Of the $111,514 owed to children, $80,692 has been paid.
Eighty-two of the offenders were dads; four were moms. Ages ranged from 23 to 57.
Twenty-six served at least some prison time; four others spent time in jail at the Hamilton County Justice Center.
There's no simple answer to making deadbeat parents pay, says Hamilton County Common Pleas Court Judge Melba Marsh, who presided over Thomas' case.
By the time such cases reach criminal court, a parent usually owes thousands of dollars and can have monthly payments topping $1,000, Marsh says.
"Even if you give them another chance, you know when they walk out the door it's nearly impossible," she says. "They have no skills, no work history, no job, little motivation and a felony charge on their record."
Almost daily, Common Pleas judges throughout Greater Cincinnati see a parent who is behind in child-support payments. In Hamilton County last year there were 80,770 court-ordered, child-support cases involving $159 million in payments. Butler County handled 22,459 cases involving $57 million; Clermont County had 11,485 cases involving $35.7 million; Warren County had 8,587 cases involving $28.4 million.
As president of Child Advocacy for Rights and Equity, Carrie Davis sees struggling custodial parents fighting for support they're owed and those who owe the money struggling to navigate the system every day.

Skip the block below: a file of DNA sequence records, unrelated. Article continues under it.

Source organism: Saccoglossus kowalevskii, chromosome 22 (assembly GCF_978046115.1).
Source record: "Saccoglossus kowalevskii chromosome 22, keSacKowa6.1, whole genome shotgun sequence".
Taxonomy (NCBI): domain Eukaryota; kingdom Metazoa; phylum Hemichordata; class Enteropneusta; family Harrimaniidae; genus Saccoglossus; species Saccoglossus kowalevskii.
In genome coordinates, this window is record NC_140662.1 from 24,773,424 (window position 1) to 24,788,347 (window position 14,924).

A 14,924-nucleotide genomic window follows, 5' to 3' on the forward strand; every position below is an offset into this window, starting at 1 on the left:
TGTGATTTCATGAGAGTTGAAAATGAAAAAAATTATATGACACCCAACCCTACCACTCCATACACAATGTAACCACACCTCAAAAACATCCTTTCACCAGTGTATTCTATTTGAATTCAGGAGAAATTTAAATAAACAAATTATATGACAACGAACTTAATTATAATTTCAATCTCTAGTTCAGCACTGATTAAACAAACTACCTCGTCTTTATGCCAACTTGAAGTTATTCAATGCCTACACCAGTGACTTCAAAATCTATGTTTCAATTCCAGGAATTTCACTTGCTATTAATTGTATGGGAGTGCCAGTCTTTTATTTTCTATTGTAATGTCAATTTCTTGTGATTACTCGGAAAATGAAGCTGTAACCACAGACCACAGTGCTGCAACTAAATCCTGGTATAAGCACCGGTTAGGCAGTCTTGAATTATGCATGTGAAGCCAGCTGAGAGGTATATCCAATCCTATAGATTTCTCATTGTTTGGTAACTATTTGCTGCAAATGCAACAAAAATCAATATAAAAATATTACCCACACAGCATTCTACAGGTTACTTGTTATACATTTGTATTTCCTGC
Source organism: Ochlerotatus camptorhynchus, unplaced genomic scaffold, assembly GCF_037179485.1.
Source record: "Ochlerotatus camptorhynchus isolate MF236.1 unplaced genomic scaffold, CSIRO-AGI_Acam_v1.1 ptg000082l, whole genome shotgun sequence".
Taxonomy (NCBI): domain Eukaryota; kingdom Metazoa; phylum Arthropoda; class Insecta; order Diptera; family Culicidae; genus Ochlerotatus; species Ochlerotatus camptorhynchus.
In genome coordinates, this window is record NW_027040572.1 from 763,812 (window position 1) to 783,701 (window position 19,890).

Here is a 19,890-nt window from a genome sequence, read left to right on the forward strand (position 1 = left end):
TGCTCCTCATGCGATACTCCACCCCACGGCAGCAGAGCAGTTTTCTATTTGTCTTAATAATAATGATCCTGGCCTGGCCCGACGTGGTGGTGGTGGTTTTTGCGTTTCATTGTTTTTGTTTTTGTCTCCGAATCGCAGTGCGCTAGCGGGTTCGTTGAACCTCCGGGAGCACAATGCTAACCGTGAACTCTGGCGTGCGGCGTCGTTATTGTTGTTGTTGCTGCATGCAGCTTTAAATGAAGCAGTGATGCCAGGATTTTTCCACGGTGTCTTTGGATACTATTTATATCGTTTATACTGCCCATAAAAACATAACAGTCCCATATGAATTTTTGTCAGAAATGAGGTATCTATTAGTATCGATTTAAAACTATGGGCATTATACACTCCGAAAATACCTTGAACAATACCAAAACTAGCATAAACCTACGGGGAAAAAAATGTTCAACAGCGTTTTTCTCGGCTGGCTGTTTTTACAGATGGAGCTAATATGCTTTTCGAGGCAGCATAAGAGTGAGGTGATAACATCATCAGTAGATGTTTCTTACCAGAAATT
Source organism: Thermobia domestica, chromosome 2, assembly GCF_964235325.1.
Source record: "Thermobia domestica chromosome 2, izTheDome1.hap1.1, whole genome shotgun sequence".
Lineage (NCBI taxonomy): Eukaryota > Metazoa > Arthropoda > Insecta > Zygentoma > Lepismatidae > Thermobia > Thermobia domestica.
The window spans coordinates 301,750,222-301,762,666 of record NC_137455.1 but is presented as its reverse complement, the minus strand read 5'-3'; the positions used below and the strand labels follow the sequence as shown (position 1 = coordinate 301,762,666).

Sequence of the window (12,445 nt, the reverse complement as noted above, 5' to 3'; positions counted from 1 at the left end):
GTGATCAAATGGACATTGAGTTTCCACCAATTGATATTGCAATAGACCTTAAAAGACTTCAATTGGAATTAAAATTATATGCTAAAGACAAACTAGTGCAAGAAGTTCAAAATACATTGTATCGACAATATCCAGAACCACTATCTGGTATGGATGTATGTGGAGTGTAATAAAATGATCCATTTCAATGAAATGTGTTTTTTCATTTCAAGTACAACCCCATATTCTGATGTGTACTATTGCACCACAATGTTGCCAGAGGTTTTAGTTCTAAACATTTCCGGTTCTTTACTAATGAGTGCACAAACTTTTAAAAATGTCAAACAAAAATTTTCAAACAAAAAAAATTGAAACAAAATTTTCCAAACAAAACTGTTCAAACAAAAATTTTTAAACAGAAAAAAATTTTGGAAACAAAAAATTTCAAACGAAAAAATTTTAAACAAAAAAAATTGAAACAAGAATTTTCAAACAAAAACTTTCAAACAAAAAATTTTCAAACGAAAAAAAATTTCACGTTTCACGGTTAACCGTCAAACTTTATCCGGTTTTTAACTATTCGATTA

"More parents should be criminally prosecuted," she says. "Prison is a wake-up call."
But even Allen says his office can't prosecute all deadbeat parents.
"Prosecuting everyone would overwhelm the system," he says.
Davis says parents should be prosecuted before back payments grow into the tens of thousands of dollars. "(They) need to know that just like (they) can't physically or emotionally abuse a child, you cannot financially abuse them."
Some cases are so egregious that judges have no choice but to jail parents.
A Hamilton County Common Pleas Court judge got so angry at an Avondale man who rarely paid child support to his teenage son that he sent the man to prison for 44 months in September 2002 - the longest prison sentence for non-support in Hamilton County history.
The boy was one of four children owed a total of $64,106. His father had been placed on probation seven times for failure to pay. He hadn't paid anything since 1997.
The following month, Marsh sentenced the father of 10 children by seven women to spend 27 months in prison. He owed $101,000.
In February 2001, another judge sent a man to prison for 14 months - the fifth time he'd been imprisoned. He owed $28,111.
Forcing parents to support their children when they don't want to will never be easy, say prosecutors, judges, defense lawyers and child advocates.
But some changes to the system could help.
Stigari says children and their custodial parents are entitled to support, but current law makes it difficult for parents to pay.
"The law is crazy,'' he says. "It allows for prosecution in more than one court.''
Currently, the Child Support Enforcement Agency can determine that a parent isn't paying and can order child support to be made. If payments still aren't made, the agency can suspend driving privileges, garnishee wages or seize tax refunds and other cash distributions.